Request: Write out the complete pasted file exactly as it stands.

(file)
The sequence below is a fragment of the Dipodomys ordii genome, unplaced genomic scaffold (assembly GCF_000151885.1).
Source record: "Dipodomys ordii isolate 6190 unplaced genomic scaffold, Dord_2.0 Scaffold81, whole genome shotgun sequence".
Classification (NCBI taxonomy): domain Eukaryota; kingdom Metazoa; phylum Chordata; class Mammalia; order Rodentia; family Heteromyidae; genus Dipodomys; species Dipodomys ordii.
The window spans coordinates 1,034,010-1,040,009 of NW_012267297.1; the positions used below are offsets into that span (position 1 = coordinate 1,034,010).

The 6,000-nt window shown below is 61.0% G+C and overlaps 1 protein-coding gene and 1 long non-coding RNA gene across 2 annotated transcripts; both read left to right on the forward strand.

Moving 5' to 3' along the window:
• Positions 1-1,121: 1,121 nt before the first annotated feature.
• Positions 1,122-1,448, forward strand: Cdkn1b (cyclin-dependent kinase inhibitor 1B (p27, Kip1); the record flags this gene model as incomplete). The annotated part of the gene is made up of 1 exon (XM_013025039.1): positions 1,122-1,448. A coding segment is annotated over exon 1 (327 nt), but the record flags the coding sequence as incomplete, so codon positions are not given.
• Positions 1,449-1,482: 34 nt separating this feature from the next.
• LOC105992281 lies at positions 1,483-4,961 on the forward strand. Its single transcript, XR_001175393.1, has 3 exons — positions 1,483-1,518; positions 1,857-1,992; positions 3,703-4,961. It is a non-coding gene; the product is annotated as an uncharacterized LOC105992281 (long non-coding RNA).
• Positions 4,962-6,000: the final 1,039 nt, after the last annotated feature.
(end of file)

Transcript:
The sequence below is a fragment of the Dipodomys ordii genome, unplaced genomic scaffold (assembly GCF_000151885.1).
Source record: "Dipodomys ordii isolate 6190 unplaced genomic scaffold, Dord_2.0 Scaffold81, whole genome shotgun sequence".
Classification (NCBI taxonomy): domain Eukaryota; kingdom Metazoa; phylum Chordata; class Mammalia; order Rodentia; family Heteromyidae; genus Dipodomys; species Dipodomys ordii.
The window spans coordinates 1,034,010-1,040,009 of NW_012267297.1; the positions used below are offsets into that span (position 1 = coordinate 1,034,010).

The 6,000-nt window shown below is 61.0% G+C and overlaps 1 protein-coding gene and 1 long non-coding RNA gene across 2 annotated transcripts; both read left to right on the forward strand.

Moving 5' to 3' along the window:
• Positions 1-1,121: 1,121 nt before the first annotated feature.
• Positions 1,122-1,448, forward strand: Cdkn1b (cyclin-dependent kinase inhibitor 1B (p27, Kip1); the record flags this gene model as incomplete). The annotated part of the gene is made up of 1 exon (XM_013025039.1): positions 1,122-1,448. A coding segment is annotated over exon 1 (327 nt), but the record flags the coding sequence as incomplete, so codon positions are not given.
• Positions 1,449-1,482: 34 nt separating this feature from the next.
• LOC105992281 lies at positions 1,483-4,961 on the forward strand. Its single transcript, XR_001175393.1, has 3 exons — positions 1,483-1,518; positions 1,857-1,992; positions 3,703-4,961. It is a non-coding gene; the product is annotated as an uncharacterized LOC105992281 (long non-coding RNA).
• Positions 4,962-6,000: the final 1,039 nt, after the last annotated feature.